The 92 minute documentary on Atwood’s life and literary career, Margaret Atwood: A Word after a Word after a Word is Power screens at the Lightbox in Toronto on Nov. 7. It then opens Nov. 8 in Hamilton and Waterloo, Nov. 11 in Edmonton, Nov. 13 in Ottawa, and Nov. 14 in Toronto.
In the United States, the documentary will start streaming Nov. 19 on Hulu. The European debut will be at the International Documentary Film Festival in Amsterdam on Nov. 23. The doc has been sold to other foreign territories besides Hulu, including ARTE in France and Germany, Sky in the U.K., and HBO for Central Europe, on top of sales to Australia, New Zealand, The Netherlands, Finland, Sweden, and even Iran.
The documentary is co-directed by Nancy Lang and Peter Raymont, who shadowed Atwood and her partner Graeme Gibson for twelve months. Sarah Polley, Adrienne Clarkson, Elisabeth Moss, and Volker Schlöndorf also appear, and Tatiana Maslany reads Atwood’s poetry and prose.
For more information on the documentary, see these articles in the Hollywood Reporter, National Post, Community Press, and Now Toronto. Follow our social media for more information on specific countries’ release dates as they become available.
In a ceremony today at Windsor Castle, the queen presented Margaret Atwood with a rare honor usually reserved for British citizens but occasionally bestowed upon those from the Commonwealths (she is only the third Canadian on the list).
Atwood becomes one of only 62 current holders of the Order of the Companions of Honour, which is awarded for extraordinary achievement in the arts, literature, science, and politics.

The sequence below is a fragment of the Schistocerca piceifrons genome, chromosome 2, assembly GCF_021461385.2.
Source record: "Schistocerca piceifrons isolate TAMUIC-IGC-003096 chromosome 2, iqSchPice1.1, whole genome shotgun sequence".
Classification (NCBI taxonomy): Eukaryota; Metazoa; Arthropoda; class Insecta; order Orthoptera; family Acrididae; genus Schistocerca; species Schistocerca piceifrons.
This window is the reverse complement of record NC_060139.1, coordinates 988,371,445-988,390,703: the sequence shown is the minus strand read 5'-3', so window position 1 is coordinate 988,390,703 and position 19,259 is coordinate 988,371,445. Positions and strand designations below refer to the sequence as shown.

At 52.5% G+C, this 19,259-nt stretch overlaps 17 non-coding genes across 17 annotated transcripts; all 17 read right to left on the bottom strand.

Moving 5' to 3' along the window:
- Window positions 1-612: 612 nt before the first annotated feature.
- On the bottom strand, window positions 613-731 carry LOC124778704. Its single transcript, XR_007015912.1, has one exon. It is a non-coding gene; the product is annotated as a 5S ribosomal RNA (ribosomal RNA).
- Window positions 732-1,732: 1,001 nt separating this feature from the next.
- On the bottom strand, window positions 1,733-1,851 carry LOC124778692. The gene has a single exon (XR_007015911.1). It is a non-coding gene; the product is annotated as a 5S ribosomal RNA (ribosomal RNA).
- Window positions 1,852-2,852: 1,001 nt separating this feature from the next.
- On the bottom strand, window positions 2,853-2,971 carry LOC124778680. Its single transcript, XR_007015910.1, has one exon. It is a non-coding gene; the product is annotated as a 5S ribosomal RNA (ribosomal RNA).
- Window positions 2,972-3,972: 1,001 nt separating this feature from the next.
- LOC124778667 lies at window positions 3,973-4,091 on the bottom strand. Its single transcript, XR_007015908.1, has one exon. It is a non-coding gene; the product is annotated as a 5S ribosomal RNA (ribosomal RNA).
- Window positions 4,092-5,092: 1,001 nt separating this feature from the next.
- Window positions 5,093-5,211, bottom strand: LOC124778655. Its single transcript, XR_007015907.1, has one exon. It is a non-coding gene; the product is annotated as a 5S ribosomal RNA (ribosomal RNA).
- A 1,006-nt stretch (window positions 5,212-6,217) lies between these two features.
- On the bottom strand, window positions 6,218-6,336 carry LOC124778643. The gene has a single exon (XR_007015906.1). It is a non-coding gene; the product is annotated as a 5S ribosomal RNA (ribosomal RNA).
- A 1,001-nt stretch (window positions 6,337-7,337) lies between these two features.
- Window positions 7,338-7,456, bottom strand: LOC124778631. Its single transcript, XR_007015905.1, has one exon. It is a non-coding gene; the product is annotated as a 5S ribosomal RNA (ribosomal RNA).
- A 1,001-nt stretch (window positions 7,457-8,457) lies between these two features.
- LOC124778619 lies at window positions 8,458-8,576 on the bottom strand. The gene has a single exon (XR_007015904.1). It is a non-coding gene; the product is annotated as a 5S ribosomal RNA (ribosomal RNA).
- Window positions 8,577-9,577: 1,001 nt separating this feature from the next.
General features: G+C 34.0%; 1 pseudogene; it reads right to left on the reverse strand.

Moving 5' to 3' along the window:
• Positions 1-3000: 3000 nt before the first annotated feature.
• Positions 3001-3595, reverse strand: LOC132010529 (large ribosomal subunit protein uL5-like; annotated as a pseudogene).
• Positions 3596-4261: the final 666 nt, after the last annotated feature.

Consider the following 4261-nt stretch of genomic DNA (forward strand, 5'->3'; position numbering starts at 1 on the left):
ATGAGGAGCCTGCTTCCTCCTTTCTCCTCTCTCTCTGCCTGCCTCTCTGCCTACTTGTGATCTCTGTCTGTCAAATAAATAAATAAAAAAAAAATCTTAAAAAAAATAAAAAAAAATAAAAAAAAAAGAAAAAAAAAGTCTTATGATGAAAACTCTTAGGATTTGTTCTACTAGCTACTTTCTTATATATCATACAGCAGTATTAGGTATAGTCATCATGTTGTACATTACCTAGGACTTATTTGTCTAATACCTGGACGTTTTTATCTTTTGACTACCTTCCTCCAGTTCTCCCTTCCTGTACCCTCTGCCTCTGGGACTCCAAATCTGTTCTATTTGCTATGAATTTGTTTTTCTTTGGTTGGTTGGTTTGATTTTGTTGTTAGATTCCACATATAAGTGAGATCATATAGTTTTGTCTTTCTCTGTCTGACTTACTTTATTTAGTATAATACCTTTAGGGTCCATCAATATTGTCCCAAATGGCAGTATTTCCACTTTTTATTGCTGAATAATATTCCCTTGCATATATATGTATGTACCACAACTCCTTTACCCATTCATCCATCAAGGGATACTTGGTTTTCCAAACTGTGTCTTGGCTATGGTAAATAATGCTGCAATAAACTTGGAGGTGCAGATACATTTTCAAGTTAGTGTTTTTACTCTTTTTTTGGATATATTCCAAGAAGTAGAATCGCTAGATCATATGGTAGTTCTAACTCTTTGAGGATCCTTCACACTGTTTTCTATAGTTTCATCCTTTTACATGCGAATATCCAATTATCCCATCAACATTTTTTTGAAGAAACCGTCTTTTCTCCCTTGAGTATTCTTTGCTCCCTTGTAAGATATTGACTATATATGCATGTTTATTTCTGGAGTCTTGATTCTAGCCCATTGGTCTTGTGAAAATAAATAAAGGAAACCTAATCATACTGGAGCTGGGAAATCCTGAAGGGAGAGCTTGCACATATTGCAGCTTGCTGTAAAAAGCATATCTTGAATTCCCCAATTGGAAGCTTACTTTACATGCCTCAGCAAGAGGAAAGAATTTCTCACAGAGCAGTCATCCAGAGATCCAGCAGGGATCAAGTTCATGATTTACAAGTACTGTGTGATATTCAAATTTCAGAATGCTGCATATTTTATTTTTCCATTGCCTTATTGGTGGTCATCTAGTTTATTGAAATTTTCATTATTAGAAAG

Margaret Atwood’s novel The Testaments, the long-awaited followup to 1985’s The Handmaid’s Tale, has won the 2019 Booker Prize. The prize is split with British writer Bernardine Evaristo for her lively feminist work, an eclectic book the author calls “fusion fiction” called Girl, Woman, Other. Atwood and Evaristo will share the £50,000 prize.
Both are are gracious in sharing the prize:
“It would have been quite embarrassing for a person of my age and stage to have won the whole thing and thereby hinder a person in an earlier stage of their career from going through that door,” said Atwood.
Evaristo said, “I’m just so delighted to have won the prize. Yes, I am sharing it with an amazing writer. But I am not thinking about sharing it; I am thinking about the fact that I am here and that’s an incredible thing considering what the prize has meant to me and my literary life, and the fact that it felt so unattainable for decades.”
After a tie in 1992, Booker changed its rules to prevent another tie from occurring, but after deliberations went on for five hours, judges “essentially staged a sit-in in the judging room.” According to Chairman Peter Florence, “Our consensus was that it was our decision to flout the rules,” he said. “I think laws are inviolable and rules are adaptable to the circumstance.”
This is Atwood’s second Booker; she won in 2000 for The Blind Assassin. Evaristo is the first black woman to win the Booker. “I hope that honor doesn’t last too long,” she said in her acceptance speech.
A note about The Booker Prize:
The Booker is the most prestigious British literary award and comes with a handsome prize of £50,000. The prize was originally known as the Booker–McConnell Prize, when the Booker–McConnell company began sponsoring the prize in 1969. Later it became known as simply the Booker Prize. It was previously awarded to a full-length novel written in English by an author from the Commonwealth of Nations or Ireland, but now can be awarded to any English language novel published in the UK. As of June 1, 2019, the Booker Prize is now sponsored by the Crankstart Foundation, of California not the Man Group as it was for the past 18 years (when it was referred to as the Man Booker Prize), and is known again as simply the Booker Prize.
The Midwest Modern Language Association 61st annual convention will be held in Chicago November 14-17, 2019. The Margaret Atwood Society-sponsored panel will be Saturday the 16th at 1:00. The title is Duality & Doubles in the Novels of Margaret Atwood. The Treasurer of the Society, Denise Du Vernay, is chairing the panel, and Society President Karma Waltonen is presenting a paper on Alias Grace. Three other member presenters will be discussing The Handmaid’s Tale and the MaddAddam trilogy.
Registration and location information can be found here.